Balancing Effort: Skill vs. Achievement (2/2)

Jinho D. Choi
4 min readJul 19, 2023

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In the previous section, I introduced Homer, who dedicates all his effort to achieving outcomes and invests no effort in skill development.

Rocky follows the exact same strategy as Homer for the first three years, resulting in acquiring a skill level of 10 by the end of the third year. However, in Year 4, Rocky consistently allocates 20% of his effort to skill development (Effortₛ = 1) while dedicating the remaining 80% of effort to achievement (Effortₐ = 4) as he did in Year 3. This approach leads to an achievement of 48 during Year 4:

At this point, Rocky questions whether it is wise to allocate his effort toward achievement or skill development. He observes that Homer, who channeled all his effort into achievement, reached a higher accomplishment of 50 compared to his own achievement of 48 in Year 4. Nonetheless, Rocky knows there is still substantial room for him to improve in this job, although he already possesses a sufficient skill level to perform well. Thus, Rocky keeps in his routine of allocating 20% of his effort to skill development for Year 5:

Unlike Year 4, Rocky achieves a higher accomplishment of 56 in Year 5, whereas Homer’s achievement remains constant at 50. This is an enlightening moment for Rocky as he recognizes the positive correlation between his skill development and achievement growth. Fueled by this realization, Rocky is determined to persist in this practice as long as he can continue improving. On the other hand, Homer does not perceive Rocky’s improvement as significant since he still achieves at a similar level (in fact, he even outperformed Rocky last year with his own routine). As a result, Homer maintains his approach of working diligently by consistently devoting all his efforts to achievement.

The chart below depicts the progression of skill levels over time for Homer and Rocky. Homer’s skill level remains unchanged throughout the duration, as he does not dedicate any effort to skill development, while Rocky consistently allocates 20% of his effort towards skill improvement until Year 8.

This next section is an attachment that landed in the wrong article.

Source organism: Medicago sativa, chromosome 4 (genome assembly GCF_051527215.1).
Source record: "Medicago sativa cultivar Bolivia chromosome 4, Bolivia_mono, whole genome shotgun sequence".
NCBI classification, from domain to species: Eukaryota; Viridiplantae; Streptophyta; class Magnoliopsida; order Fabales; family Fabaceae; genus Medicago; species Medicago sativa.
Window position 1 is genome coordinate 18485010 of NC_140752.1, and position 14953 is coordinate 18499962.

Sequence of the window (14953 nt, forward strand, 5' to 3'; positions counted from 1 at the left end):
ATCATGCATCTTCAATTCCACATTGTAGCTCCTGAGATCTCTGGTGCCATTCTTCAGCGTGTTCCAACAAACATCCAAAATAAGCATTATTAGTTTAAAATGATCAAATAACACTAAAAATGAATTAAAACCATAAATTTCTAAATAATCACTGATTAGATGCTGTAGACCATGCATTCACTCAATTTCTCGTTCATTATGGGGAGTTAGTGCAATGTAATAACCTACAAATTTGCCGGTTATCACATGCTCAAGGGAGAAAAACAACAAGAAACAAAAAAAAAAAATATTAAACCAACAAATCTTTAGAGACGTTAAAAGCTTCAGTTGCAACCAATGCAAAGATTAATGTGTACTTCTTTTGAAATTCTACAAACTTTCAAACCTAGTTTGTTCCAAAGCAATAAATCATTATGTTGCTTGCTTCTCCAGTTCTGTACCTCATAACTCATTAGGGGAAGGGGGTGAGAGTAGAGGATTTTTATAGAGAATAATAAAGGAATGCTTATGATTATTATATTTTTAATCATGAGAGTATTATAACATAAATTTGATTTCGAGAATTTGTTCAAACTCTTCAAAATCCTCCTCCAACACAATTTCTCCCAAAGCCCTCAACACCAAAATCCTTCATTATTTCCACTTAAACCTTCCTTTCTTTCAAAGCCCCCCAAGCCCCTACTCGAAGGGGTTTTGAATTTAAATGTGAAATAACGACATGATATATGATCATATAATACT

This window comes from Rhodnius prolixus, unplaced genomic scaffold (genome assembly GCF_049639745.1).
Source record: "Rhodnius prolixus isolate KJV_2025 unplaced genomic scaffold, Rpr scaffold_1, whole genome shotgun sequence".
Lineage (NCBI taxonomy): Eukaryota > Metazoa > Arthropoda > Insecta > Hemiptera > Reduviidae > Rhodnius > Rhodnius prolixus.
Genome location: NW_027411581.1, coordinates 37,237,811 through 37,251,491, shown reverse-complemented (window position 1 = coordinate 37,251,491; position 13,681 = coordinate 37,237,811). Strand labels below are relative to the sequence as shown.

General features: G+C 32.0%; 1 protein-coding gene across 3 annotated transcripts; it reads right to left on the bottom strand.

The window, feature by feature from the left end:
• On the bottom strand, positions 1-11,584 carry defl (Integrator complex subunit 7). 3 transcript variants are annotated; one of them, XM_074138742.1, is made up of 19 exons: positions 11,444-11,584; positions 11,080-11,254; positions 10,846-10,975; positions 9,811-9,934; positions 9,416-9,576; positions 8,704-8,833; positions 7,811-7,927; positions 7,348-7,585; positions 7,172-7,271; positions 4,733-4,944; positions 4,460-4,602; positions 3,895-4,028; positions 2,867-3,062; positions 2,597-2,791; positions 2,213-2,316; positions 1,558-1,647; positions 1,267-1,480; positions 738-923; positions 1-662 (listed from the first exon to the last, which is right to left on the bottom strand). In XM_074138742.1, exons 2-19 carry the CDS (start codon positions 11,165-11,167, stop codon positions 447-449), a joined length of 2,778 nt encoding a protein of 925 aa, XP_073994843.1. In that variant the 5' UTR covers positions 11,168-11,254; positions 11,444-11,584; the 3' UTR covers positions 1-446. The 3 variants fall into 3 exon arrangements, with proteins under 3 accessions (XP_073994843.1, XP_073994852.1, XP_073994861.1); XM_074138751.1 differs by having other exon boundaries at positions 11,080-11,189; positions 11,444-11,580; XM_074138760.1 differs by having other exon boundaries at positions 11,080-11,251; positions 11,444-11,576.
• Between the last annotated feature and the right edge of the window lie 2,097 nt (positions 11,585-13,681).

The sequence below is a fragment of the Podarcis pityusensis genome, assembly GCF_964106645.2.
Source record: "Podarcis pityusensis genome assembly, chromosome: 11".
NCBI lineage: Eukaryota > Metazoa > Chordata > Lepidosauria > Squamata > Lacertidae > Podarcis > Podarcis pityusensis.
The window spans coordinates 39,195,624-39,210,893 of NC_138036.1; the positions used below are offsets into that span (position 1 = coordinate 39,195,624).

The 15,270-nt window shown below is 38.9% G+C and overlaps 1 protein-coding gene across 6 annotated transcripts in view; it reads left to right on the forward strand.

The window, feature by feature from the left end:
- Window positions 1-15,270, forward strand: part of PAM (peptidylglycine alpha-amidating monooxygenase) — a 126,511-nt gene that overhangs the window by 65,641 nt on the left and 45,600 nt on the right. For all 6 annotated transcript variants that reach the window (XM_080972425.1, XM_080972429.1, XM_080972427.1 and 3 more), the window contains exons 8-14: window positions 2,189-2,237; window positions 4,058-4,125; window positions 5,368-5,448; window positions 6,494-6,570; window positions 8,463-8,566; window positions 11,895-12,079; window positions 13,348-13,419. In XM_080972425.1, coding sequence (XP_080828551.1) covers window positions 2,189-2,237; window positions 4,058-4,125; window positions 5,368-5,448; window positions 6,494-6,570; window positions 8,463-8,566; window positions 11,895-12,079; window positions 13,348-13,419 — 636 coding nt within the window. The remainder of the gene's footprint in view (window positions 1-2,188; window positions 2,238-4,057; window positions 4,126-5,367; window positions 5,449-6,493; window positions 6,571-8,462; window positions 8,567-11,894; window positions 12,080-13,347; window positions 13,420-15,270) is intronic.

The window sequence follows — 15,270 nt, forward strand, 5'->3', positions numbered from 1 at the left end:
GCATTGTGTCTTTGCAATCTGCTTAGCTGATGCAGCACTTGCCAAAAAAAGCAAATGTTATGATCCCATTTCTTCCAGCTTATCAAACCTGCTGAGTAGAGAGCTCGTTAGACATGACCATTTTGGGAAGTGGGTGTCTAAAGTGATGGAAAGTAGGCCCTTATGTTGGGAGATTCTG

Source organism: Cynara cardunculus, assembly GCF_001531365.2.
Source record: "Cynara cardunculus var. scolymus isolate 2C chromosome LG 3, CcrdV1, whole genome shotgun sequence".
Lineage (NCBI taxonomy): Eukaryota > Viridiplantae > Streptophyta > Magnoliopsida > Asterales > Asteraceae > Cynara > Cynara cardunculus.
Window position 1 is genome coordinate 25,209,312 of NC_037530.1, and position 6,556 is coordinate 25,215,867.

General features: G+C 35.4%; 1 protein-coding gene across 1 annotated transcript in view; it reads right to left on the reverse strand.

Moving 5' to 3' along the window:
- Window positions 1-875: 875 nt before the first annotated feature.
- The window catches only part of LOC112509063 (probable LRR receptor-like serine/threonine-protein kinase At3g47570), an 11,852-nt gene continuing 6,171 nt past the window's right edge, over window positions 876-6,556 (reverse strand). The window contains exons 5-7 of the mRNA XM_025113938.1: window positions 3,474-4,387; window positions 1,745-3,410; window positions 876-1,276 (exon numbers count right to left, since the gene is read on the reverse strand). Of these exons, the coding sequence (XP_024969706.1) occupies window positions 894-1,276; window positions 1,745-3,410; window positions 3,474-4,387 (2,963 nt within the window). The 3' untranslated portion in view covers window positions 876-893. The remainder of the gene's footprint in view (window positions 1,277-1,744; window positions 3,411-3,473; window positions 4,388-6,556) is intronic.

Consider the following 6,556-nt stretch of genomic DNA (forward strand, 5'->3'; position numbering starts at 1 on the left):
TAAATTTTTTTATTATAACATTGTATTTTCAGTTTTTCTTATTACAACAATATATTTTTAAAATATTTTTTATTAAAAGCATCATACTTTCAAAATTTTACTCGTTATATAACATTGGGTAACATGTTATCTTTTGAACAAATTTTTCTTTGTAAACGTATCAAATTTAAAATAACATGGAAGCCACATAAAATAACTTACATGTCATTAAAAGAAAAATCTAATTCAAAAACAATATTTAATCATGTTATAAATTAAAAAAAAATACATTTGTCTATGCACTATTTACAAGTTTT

Figure 3: The progression of skill levels over time for Homer and Rocky.

The disparity in achievement between Homer and Rocky widens progressively over time, reaching its peak by Year 8. At this point, Rocky realizes he has acquired all the necessary skills for the job and shifts his focus entirely toward achievement. As a result, Rocky consistently attains achievement of 100 from Year 9:

The chart below illustrates the progression of achievements over a 10-year period for Homer and Rocky. Remember, Homer and Rocky possess identical talents and have invested the same amount of effort throughout these years. After the period, however, their achievements diverge significantly, with Rocky consistently achieving twice more than Homer:

Figure 4: The progression of achievements over time for Homer and Rocky.

You may wonder if it is possible for Rocky to continue improving his skill level by allocating 20% of his effort after Year 8. The likelihood is low, as there are limitations to the number of skills one can master to excel in a specific job. At this stage, Rocky might feel that there is no further room for self-improvement to enhance his job performance. Thus, he maintains his current skill level and becomes content with his achievements. Rocky may even take pride in the fact that he is accomplishing twice as much as many other people, including Homer. However, is this the highest level of achievement that Rocky can ever reach?

You can find Homer (A) and Rocky (B) in Figure 1 from the Equation for Achievement. As you can see, Rocky’s position falls right on the average. So, the question arises: what more can we do to elevate ourselves to a higher position? In the next section, we will meet Amelia, an individual who thinks outside the box and consistently discovers new ways to enhance herself.

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Jinho D. Choi

Associate Professor of Computer Science, Quantitative Theory and Methods, and Linguistics at Emory University